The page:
As an example, if a long-term presence in a country is desired, then a new company may well be the most appropriate route, but there are numerous considerations here, such as, what is the corporate tax rate? Is there any further tax on profit repatriation via dividends? If loans are required, is there any withholding tax levied on interest payments? Is a local payroll and social security withholding mechanism required? What are the costs of establishing and maintaining an entity? The list goes on.

An experienced international advisor, who understands the sector in which the business operates, should be approached for support. They will be able to deliver focused and tailored advice, relevant to that

particular country, which the business can reliably use to support their overseas operations.

Secondly, find a local tax expert and tap into their expertise. Having an advisor with a strong and active global network will allow the business to obtain in-country advice, ideally in conjunction with the same international advisor from the UK side. In doing so, the local expert can advise on the in-country realities and assist in complying with the country’s tax regime. It can be extremely expensive and time-consuming to comply with taxes retrospectively.

A local advisor should assist with timely ongoing tax filings. They should also ensure the business pays any taxes due, in line with the appropriate deadlines. Using a local advisor gives peace of mind that the business has complied with the tax regime and will avoid any penalties from the tax authorities. It will also ensure a good tax compliance record is held for working in that country, which will protect the business during third-party scrutiny for any tax due diligence, for example, in an acquisition or merger situation.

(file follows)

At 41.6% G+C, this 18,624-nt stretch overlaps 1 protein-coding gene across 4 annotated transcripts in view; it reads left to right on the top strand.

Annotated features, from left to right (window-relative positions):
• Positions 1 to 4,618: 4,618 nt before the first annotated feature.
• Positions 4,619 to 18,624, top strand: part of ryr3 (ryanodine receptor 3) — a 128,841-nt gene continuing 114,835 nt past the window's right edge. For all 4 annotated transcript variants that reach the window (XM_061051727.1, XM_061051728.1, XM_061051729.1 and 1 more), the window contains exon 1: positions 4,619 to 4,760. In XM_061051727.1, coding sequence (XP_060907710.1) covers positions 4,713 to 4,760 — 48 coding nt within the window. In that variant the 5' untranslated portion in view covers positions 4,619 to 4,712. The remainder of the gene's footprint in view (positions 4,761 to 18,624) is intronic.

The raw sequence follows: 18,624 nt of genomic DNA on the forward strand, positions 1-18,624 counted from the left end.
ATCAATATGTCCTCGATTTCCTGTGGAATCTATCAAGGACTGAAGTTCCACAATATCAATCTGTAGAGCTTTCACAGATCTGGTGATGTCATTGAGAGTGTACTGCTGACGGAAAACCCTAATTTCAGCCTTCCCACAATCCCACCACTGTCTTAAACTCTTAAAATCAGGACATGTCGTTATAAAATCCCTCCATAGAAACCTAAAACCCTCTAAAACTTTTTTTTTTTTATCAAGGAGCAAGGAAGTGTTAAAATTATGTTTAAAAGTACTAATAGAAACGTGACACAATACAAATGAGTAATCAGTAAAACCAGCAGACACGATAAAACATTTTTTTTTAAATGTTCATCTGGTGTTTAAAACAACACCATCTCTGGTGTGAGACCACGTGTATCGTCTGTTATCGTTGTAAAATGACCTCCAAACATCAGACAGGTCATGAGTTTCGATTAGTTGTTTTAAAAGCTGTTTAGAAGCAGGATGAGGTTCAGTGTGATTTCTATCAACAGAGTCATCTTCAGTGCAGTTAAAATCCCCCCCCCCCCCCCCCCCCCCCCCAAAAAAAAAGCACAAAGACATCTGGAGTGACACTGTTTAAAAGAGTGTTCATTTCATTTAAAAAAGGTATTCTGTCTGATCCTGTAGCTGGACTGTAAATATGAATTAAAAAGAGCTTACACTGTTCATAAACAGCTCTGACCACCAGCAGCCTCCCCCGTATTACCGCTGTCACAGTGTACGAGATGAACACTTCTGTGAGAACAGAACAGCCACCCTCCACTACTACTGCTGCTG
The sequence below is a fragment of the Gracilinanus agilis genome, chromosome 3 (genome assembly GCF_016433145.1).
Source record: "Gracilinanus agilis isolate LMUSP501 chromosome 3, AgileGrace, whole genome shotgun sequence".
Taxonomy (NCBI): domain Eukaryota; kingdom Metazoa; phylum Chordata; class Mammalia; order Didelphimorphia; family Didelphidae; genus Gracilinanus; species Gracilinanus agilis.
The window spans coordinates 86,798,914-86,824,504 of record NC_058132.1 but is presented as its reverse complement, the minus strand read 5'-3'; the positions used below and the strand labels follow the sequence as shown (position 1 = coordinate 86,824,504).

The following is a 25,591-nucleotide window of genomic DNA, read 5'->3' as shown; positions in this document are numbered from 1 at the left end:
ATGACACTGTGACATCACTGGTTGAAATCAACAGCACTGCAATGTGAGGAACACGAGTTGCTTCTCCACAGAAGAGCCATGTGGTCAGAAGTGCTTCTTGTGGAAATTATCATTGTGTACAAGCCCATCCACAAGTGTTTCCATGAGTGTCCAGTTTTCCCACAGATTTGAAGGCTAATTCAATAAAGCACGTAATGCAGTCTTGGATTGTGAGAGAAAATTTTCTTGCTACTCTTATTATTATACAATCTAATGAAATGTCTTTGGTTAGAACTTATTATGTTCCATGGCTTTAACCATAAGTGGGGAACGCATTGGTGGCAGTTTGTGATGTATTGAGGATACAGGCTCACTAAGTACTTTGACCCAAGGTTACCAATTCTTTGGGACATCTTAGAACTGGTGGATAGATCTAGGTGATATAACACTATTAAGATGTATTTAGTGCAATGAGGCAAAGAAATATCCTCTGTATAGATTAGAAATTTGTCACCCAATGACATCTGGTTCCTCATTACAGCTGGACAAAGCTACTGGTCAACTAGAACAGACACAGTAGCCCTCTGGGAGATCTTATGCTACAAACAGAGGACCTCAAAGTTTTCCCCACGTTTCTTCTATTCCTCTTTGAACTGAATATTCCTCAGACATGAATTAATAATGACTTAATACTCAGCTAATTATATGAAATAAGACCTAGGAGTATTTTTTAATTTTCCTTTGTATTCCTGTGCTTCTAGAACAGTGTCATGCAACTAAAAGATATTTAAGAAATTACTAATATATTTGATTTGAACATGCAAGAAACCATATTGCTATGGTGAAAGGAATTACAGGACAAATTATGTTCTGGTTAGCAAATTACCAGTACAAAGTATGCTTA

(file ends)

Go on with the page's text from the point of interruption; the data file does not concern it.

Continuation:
Thirdly, it is possible to manage international liabilities in a way which can bring real benefit to the business, so it is worthwhile looking for rewarding ways to manage your tax compliance.

The old adage of “tax doesn’t have to be taxing” rings especially true when it comes to overseas growth. Working with an advisor who embraces technology solutions can

bring efficiencies to the business and save money. Technology solutions which help businesses visualise their overseas liabilities, and manage them in real time, will allow the business to make strategic decisions in connection with their overseas project operations and help to reap financial rewards.

Approached correctly, international expansion can result in rapid growth. This will inevitably result in an increase in overseas tax compliance obligations which should be managed effectively and efficiently. Having a rounded picture of all your tax obligations, and managing them well, will bring significant financial benefits to the business and should not be overlooked in the pursuit of profitable growth.

Neil Dinnes is international liaison partner at Anderson Anderson & Brown.